States Against Migrants: Deportation in Germany and the United States

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In this comparative study of the contemporary politics of deportation in Germany and the United States, Antje Ellermann analyzes the capacity of the liberal democratic state to control individuals within its borders. The book grapples with the question of why, in the 1990s, Germany responded to vociferous public demands for stricter immigration control by passing and implementing far-reaching policy reforms, while the United States failed to effectively respond to a comparable public mandate. Drawing on extensive field interviews, Ellermann finds that these crossnational differences reflect institutionally determined variations in socially coercive state capacity. By tracing the politics of deportation across the evolution of the policy cycle, beginning with anti-immigrant populist backlash and ending in the expulsion of migrants by deportation bureaucrats, Ellermann is also able to show that the conditions underlying state capacity systematically vary across policy stages. Whereas the ability to make socially coercive law is contingent on strong institutional linkages between the public and legislators, the capacity for implementation depends on the political insulation of bureaucrats.

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Editorial Reviews

From the Publisher
“In States Against Migrants Antje Ellermann provides an insightful and scrupulously researched examination of the practice of deportation across two countries and offers a subtle and original examination of the nature of the contemporary regulatory state. This is compelling political science.”
-Matthew J. Gibney, University of Oxford

“Antje Ellermann has written an important book on a controversial but neglected topic. Firmly grounded with the public policy literature, Ellerman offers a theory of divergent outcomes in ‘socially coercive’ public policy, one emphasizing the basic importance of bureaucratic actors. This book should be required reading for anyone interested in immigration, bureaucracy, and public policy.”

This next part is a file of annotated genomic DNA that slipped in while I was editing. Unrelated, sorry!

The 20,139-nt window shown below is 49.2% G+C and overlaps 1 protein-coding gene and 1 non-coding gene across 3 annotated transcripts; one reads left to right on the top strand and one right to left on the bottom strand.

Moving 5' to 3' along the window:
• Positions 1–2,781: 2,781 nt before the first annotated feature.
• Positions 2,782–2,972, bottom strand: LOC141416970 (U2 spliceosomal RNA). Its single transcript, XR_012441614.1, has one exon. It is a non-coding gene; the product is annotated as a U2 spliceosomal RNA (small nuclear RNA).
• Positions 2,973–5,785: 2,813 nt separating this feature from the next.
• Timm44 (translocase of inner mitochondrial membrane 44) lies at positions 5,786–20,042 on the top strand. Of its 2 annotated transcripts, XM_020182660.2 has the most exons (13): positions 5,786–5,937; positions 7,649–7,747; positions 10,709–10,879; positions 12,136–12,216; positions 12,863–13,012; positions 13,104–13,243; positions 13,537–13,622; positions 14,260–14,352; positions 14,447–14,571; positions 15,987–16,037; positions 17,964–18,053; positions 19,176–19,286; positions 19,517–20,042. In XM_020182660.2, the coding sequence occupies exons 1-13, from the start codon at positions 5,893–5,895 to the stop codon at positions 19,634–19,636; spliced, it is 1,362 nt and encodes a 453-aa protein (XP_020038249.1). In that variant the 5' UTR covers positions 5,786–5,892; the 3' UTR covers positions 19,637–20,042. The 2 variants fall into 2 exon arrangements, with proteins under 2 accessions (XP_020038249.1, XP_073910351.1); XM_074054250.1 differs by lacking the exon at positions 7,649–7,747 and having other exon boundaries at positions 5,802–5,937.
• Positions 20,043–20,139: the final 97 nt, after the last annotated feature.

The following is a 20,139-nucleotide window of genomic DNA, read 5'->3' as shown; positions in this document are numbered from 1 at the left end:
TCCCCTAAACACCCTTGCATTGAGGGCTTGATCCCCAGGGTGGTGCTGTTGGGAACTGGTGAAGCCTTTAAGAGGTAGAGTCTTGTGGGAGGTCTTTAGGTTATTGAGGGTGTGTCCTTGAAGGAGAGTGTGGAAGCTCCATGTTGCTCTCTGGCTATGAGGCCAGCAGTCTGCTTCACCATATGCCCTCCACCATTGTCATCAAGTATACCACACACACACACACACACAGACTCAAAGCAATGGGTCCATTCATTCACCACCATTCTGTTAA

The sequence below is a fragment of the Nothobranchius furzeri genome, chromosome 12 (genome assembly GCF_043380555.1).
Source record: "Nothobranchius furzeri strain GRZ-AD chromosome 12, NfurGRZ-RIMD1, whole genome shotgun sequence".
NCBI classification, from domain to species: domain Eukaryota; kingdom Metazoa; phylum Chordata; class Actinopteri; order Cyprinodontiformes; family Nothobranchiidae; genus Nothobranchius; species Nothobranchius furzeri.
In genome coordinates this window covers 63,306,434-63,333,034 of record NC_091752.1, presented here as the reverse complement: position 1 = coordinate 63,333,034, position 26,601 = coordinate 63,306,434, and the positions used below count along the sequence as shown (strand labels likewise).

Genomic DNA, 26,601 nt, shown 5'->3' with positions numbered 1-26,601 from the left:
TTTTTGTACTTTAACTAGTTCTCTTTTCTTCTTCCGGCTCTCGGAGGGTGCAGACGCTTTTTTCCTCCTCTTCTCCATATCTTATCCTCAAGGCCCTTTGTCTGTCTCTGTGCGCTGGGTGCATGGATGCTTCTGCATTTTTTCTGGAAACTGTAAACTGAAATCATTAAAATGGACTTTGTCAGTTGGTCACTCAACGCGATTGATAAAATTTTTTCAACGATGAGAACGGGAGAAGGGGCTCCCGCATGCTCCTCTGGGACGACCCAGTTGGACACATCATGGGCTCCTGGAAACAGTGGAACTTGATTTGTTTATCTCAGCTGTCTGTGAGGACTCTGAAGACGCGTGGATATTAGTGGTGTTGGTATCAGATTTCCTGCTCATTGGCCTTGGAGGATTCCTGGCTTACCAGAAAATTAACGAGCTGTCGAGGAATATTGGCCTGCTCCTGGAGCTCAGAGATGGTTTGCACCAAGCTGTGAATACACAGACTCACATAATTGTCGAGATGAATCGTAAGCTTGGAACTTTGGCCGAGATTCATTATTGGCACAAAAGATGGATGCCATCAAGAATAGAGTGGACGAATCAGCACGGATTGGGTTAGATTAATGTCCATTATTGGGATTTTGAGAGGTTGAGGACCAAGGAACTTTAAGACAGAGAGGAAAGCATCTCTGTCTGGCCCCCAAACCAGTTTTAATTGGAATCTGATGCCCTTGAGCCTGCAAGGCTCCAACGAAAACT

-Randall Hansen, University of Toronto

“Ellermann has written a powerful book that will be required reading for anyone interested in immigration control. By delving into the virtually unexplored area of deportation, she provides great insights into the difficulties that liberal democracies face in formulating and implementing immigration policy.”
-James F. Hollifield, Southern Methodist University

“In showing that ‘state capacity’ varies across policy stages, this lucid and richly documented book moves our understanding of the role of the state in immigration policy to new heights. One of the best works of political science ever published on immigration.”
-Christian Joppke, The American University of Paris

“Any analyst who wants to understand where the real politics of immigration lay today is obliged to consider what happens on the ground – at the implementation level. No single analysis brings home this point more effectively and compellingly than Antje Ellermann’s thoughtful and careful examination of comparative deportation strategies. This book goes where most have not gone before, ingeniously peeling off the under-layers of liberal state capacities to control migration in the modern era.”
-Gallya Lahav, State University of New York at Stony Brook

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Product Details

  • ISBN-13: 9780521515689
  • Publisher: Cambridge University Press
  • Publication date: 2/28/2009
  • Pages: 214
  • Product dimensions: 5.90 (w) x 9.00 (h) x 0.80 (d)

Meet the Author

Antje Ellermann is Assistant Professor of Political Science at the University of British Columbia. Her work has been published in Comparative Political Studies, West European Politics, and Government and Opposition. She has been the recipient of research grants from the Social Science Research Council in the United States and, in Canada, from the Social Sciences and Humanities Research Council and the Department of Foreign Affairs and International Trade.

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Table of Contents

1. A Theory of Socially Coercive State Capacity; 2. The Legislative Politics of Migration Control; 3. Deportation and the Executive Politics of Implementation; 4. Deportation and the Street-Level Politics of Implementation; 5. Conclusion.

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